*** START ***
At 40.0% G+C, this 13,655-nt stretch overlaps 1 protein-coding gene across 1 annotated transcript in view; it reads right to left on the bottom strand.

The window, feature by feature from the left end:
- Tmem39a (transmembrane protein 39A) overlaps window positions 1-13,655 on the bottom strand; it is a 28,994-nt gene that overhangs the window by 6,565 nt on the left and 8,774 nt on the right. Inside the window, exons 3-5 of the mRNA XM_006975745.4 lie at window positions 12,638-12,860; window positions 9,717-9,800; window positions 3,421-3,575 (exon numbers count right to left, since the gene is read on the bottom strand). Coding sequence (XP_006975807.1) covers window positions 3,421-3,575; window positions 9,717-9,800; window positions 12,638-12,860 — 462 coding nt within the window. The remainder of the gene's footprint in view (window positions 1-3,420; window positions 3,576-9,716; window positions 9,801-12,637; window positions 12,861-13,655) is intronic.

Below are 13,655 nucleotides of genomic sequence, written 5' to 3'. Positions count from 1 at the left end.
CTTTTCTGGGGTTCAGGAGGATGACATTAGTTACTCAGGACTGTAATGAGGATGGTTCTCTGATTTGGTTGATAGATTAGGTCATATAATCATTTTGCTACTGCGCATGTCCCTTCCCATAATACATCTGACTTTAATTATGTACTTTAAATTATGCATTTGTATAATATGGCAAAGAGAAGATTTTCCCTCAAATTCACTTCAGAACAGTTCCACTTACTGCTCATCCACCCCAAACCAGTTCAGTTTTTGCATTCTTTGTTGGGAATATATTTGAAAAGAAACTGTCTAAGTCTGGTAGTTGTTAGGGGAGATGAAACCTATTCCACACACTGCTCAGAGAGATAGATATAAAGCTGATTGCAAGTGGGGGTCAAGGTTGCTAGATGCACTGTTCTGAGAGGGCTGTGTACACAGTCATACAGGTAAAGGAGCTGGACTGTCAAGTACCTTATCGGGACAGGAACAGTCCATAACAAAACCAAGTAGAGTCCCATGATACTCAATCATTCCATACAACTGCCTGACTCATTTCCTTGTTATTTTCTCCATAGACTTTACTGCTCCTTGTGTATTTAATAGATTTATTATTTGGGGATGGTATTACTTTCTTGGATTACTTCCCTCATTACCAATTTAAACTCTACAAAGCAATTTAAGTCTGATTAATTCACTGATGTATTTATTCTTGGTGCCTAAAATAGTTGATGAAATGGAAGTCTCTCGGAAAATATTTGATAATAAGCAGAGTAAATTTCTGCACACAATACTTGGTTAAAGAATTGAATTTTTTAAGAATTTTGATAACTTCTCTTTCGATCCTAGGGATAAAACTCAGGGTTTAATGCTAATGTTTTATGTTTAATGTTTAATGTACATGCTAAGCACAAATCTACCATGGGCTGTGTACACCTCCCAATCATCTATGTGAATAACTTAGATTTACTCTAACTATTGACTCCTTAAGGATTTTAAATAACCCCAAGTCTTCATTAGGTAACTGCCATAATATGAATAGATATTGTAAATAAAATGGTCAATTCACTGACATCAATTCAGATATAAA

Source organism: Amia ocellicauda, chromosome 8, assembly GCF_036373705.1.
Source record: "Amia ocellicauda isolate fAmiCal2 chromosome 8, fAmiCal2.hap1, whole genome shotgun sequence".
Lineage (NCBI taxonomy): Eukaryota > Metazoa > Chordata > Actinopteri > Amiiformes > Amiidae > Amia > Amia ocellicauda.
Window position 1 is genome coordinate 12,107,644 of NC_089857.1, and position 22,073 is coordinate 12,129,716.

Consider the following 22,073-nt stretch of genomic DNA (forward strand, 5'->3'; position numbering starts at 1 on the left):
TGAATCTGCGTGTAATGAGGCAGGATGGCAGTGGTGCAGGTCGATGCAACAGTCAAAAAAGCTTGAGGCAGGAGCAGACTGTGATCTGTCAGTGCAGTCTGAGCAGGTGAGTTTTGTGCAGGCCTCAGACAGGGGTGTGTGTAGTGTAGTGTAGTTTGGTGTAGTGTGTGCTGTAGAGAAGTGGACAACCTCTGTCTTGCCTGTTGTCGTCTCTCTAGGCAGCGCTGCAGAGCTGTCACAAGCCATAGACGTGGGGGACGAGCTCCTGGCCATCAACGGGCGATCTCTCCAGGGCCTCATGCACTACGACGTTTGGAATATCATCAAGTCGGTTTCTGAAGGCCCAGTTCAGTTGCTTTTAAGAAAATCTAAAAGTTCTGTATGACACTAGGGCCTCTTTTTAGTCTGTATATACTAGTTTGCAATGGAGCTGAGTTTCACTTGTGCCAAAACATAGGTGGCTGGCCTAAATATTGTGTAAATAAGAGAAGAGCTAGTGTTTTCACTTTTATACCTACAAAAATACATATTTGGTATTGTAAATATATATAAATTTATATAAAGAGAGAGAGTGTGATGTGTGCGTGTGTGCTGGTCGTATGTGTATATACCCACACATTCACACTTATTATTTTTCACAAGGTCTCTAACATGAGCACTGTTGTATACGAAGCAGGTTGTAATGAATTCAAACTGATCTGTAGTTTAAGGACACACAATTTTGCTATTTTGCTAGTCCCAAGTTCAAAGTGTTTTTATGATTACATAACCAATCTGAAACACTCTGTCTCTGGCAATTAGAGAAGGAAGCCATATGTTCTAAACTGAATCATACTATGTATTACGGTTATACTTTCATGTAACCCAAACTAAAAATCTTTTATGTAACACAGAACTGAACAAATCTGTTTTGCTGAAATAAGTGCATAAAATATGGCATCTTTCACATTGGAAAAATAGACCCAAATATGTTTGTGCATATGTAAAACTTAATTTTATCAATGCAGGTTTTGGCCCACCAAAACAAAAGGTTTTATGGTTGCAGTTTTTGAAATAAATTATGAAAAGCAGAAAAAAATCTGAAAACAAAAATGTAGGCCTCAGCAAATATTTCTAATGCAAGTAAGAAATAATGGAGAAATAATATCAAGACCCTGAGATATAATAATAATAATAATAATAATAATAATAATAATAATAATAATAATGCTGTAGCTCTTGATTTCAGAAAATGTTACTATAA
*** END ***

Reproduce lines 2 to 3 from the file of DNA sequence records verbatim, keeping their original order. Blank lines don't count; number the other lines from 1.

The window, feature by feature from the left end:
- Tmem39a (transmembrane protein 39A) overlaps window positions 1-13,655 on the bottom strand; it is a 28,994-nt gene that overhangs the window by 6,565 nt on the left and 8,774 nt on the right. Inside the window, exons 3-5 of the mRNA XM_006975745.4 lie at window positions 12,638-12,860; window positions 9,717-9,800; window positions 3,421-3,575 (exon numbers count right to left, since the gene is read on the bottom strand). Coding sequence (XP_006975807.1) covers window positions 3,421-3,575; window positions 9,717-9,800; window positions 12,638-12,860 — 462 coding nt within the window. The remainder of the gene's footprint in view (window positions 1-3,420; window positions 3,576-9,716; window positions 9,801-12,637; window positions 12,861-13,655) is intronic.